dark matter

From Department of Energy, July 6, 2020: DOE announces $132 million in funding for 64 university research awards on a range of topics in high-energy physics to advance knowledge of how the universe works at its most fundamental level. Projects include experimental work on neutrinos at Fermilab, the search for dark matter, studies of the nature of dark energy and the expansion of the universe with the Dark Energy Spectroscopic Instrument and and investigation of the Higgs boson from data collected at the Large Hadron Collider at CERN in Switzerland.

From Science News, June 17, 2020: An experiment searching for cosmic dark matter may have finally detected something. But it’s not dark matter. Scientists with the XENON1T experiment reported data June 17 showing an unexpectedly large number of blips within their detector. Fermilab scientist Dan Hooper is quoted in this piece.

From Scientific American, June 9, 2020: Dark matter researchers are reassessing theories about how dark matter particles lighter than a proton might appear in their detectors. In a recent paper, Fermilab scientists Noah Kurinsky and Gordan Krnjaic propose that a detector could find plasmons — aggregates of electrons moving together in a material — produced by dark matter.

A good dark matter detector has a lot in common with a good teleconference setup: You need a sensitive microphone and a quiet room. The SENSEI experiment has demonstrated world-leading sensitivity and the low background needed for an effective search for low-mass dark matter.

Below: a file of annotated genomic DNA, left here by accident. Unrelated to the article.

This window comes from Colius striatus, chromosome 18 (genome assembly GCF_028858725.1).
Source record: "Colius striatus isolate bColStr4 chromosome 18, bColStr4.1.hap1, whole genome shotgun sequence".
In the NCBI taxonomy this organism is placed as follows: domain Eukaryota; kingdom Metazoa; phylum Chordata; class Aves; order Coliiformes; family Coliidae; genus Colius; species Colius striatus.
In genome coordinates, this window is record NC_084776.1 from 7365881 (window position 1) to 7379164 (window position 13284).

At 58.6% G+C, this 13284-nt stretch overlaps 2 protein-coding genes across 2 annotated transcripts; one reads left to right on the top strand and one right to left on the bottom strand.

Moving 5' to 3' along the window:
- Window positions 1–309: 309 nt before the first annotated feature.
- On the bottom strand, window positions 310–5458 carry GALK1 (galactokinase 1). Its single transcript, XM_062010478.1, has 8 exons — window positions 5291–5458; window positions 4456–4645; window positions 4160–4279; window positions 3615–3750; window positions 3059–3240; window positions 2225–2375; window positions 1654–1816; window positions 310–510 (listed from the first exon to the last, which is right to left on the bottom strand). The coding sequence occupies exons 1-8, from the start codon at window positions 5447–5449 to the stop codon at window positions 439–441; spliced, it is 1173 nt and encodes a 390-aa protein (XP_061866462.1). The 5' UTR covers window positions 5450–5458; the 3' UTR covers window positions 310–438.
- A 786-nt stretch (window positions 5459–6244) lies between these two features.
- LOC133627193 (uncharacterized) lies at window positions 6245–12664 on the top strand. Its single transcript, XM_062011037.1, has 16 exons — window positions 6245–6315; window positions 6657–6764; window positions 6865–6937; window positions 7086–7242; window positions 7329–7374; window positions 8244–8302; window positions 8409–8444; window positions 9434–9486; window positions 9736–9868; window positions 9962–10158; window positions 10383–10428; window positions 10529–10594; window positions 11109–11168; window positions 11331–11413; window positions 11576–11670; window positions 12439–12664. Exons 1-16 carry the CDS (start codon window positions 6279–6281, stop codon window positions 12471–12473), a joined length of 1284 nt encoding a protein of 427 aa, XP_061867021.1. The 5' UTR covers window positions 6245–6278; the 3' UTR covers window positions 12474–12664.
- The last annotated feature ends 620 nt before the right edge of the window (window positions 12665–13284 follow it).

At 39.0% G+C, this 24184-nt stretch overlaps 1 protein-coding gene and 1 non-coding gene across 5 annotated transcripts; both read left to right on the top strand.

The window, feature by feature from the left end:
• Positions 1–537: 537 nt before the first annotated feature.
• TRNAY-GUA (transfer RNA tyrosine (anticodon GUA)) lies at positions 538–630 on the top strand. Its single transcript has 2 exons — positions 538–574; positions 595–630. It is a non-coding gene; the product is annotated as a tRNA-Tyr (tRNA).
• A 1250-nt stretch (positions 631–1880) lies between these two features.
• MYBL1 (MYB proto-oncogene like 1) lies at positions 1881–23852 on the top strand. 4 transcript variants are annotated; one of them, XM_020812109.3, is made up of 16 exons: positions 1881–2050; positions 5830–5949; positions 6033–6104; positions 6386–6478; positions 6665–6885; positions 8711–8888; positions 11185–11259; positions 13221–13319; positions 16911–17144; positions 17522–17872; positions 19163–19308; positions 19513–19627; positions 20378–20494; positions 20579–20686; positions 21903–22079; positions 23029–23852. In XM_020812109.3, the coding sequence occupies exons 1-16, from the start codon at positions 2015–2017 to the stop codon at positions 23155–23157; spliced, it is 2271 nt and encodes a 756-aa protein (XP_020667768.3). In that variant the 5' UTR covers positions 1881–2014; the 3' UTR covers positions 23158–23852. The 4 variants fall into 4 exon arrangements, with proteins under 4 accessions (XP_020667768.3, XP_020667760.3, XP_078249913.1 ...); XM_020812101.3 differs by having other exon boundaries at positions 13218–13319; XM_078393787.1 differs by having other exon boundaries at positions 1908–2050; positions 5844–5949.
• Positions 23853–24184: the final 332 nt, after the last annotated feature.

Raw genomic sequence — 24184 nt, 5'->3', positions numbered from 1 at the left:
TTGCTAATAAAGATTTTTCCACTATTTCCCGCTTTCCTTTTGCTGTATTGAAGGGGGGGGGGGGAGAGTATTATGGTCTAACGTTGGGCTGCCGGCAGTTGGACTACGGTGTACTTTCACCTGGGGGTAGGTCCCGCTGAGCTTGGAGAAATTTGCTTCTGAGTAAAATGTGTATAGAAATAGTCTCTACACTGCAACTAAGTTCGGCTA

From Nature World News, May 20, 2020: Two studies have shown evidence of how a larger satellite galaxy can draw smaller ones into them as they get “trapped” into orbiting the Milky Way. Such an arrangement can inform astronomers and researchers about the nature of the formation of galaxies as well as insights into dark matter and its nature. Fermilab scientist Alex Drlica-Wagner is featured.

Hector Carranza Jr. of the University of Texas at Arlington has received the prestigious Department of Energy Office of Science Graduate Student Research award, or SCGSR, to conduct his research at Fermilab. DOE awarded the fellowship to 62 students from U.S. universities. He will work on light-mass dark matter searches at the ICARUS neutrino experiment.

From Gizmodo, May 5, 2020: Fermilab scientist Brian Nord weighs in on the question of how automated devices, such as an autonomously operating telescope, free from human biases and complications, could find the solutions to questions about dark matter and dark energy.

From Live Science, April 29, 2020: One of the deepest mysteries in physics could be explained by a long-since vanished form of dark matter. Fermilab scientist Dan Hooper is one of the authors of the new result. If an ancient form of dark matter decayed out of existence, that loss would have decreased the mass of the universe, which would have led to less gravity holding the universe together, which would have affected the speed at which the universe expands — helping explain the disagreement between measurements of the universe’s expansion.